Thereafter, with the exception of plaintiff's notes, all others were recorded.
Within the six month period, demands were made for payment and were rejected. The debtors and their wives were requested to sign a new note. Plaintiff and his wife refused, but the others acquiesced and joined in signing a new note in the sum of $330,000. The judgments entered on the original indebtedness were satisfied and on the ledger cards of the bank a notation was entered reciting that the loan was paid in full. Plaintiff, declaring that the initial loan was to be regarded as paid demanded that Peoples comply with the terms of the pledge agreement and return his stock to him.
Defendants contend that the evidence falls short of establishing the necessary facts to enable the jury to properly find that plaintiff's liability was terminated. They strenuously contend that the giving of a new note for an existing or antecedent debt does not discharge the existing debt citing Pignone v. Brooks, 120 N.J.L. 258, 199 A. 372 (1938) and that the taking of a new note for a secured claim does not constitute the abandonment of the security posted as collateral for the old note. Union Cleaners & Dyers v. Zeidman, 113 N.J.L. 86, 172 A. 546 (1934). They also argue that under New Jersey law, unless a note is surrendered, or a written agreement executed indicating that the note is discharged, the obligation evidenced by that note still exists. In re Kirschenbaum Estate, 44 N.J. Super. 391, 130 A.2d 640, cert. denied, 25 N.J. 51, 134 A.2d 754 (1957).
The point advanced by the plaintiff is that from all of the facts, circumstances and conduct attending the securing of the new note the jury was justified in arriving at its conclusion that it was the intent of the parties to discharge the original debt. We subscribe to this view and it is our judgment that it is the intent of the parties as is determined by the facts and circumstances that is decisive of this issue. It was not a single act of the parties as was performed in Pignone, supra, (execution of a renewal note) nor as in Kirschenbaum, supra, (the mere oral renunciation of a debt accompanied by retention of the note), but the aggregate acts of the parties that revealed their true intent. Whether a renewal note is accepted in payment is to be determined from the intent of the parties; Holden v. Farwell, Ozmun, Kirk & Co., 223 Minn. 550, 27 N.W.2d 641 (1947); which is to be determined by the facts and circumstances attending the transaction. Chase v. Gregory, 274 Mich. 32, 263 N.W. 789 (1935). The totality of all of the evidence is the true criteria to fix intent. In our opinion the jury's finding was amply supported by the evidence.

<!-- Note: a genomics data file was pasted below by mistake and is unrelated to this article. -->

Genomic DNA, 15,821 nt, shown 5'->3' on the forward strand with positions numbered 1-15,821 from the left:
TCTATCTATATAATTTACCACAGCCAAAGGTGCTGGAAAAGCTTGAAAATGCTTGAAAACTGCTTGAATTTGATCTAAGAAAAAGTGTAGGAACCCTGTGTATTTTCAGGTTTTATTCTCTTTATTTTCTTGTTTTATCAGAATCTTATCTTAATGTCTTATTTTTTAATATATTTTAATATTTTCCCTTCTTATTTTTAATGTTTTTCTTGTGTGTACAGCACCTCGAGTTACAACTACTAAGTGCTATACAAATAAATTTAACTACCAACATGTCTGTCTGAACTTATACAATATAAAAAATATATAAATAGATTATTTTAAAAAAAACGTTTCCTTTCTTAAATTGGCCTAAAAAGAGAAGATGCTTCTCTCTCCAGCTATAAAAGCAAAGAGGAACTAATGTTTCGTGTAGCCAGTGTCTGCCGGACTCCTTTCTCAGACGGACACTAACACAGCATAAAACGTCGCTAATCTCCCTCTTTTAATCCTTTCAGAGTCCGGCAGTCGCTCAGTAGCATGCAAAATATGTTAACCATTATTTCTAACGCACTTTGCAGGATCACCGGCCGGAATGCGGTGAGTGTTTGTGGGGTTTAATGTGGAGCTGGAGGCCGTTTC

It is the further contention of PNB and Peoples that plaintiff has failed to establish any loss as a result of retention of its stock by PNB. Their argument that the proper measure of damages is the market value of the stock and that the only evidence produced by plaintiff involved book value which is an improper measure of the value of the stock must be rejected.
The general rule in an action for replevin, where the plaintiff has finally secured possession of the property, is that plaintiff may recover damages for the illegal detention of the stock. These damages are measured by the depreciation in the fair value of the property wrongfully held from the date of the demand to the date of the return. Armstrong & Latta v. City of Philadelphia, 249 Pa. 39, 94 A. 455 (1915); Ladner v. Forman and Friess, 107 Pa.Super. 245, 163 A. 359 (1932).
Normally, fair value would be determined by the fair market value which is the price that a willing buyer and a willing seller would agree upon in the marketplace at the relevant time. However, under the present situation, the stock is closely held, it is not listed on an exchange, and there has not been a sale of any of the stock from which a fair market value may be determined. Under these circumstances, the value of the stock may be shown by evidence tending to show its intrinsic value. Lawton v. Strong, 249 F.2d 299, 301 (6th Cir. 1957); Heiner v. Crosby, 24 F.2d 191, 194 (3rd Cir. 1928); Stella v. Graham-Paige Motors Corp., 149 F. Supp. 390 (S.D.N.Y.1957), aff'd, 259 F.2d 476 (2d Cir. 1958), cert. denied, 359 U.S. 914, 79 S. Ct. 583, 3 L. Ed. 2d 576 (1959); Flynn v. Zimmerman, 23 Ill.App.2d 467, 163 N.E.2d 568 (1960); Neuman v. Corn Exchange National Bank and Trust Company, 356 Pa. 442, 51 A.2d 759 (1947). To reason otherwise would be to preclude recovery in the absence of a market, and it does not necessarily follow that because there is no market, the stock is without value. Flynn v. Zimmerman, supra, 163 N.E.2d at 573. "While formulated rules relating to the appropriate measure of damage in varying circumstances have to some extent become fixed, they are by no means immutable but bend to the exigencies of the particular case in order that just compensation may be ascertained". Neuman v. Corn Exchange National Bank and Trust Co., 356 Pa. 442, 457, 51 A.2d 759, 766 (1947).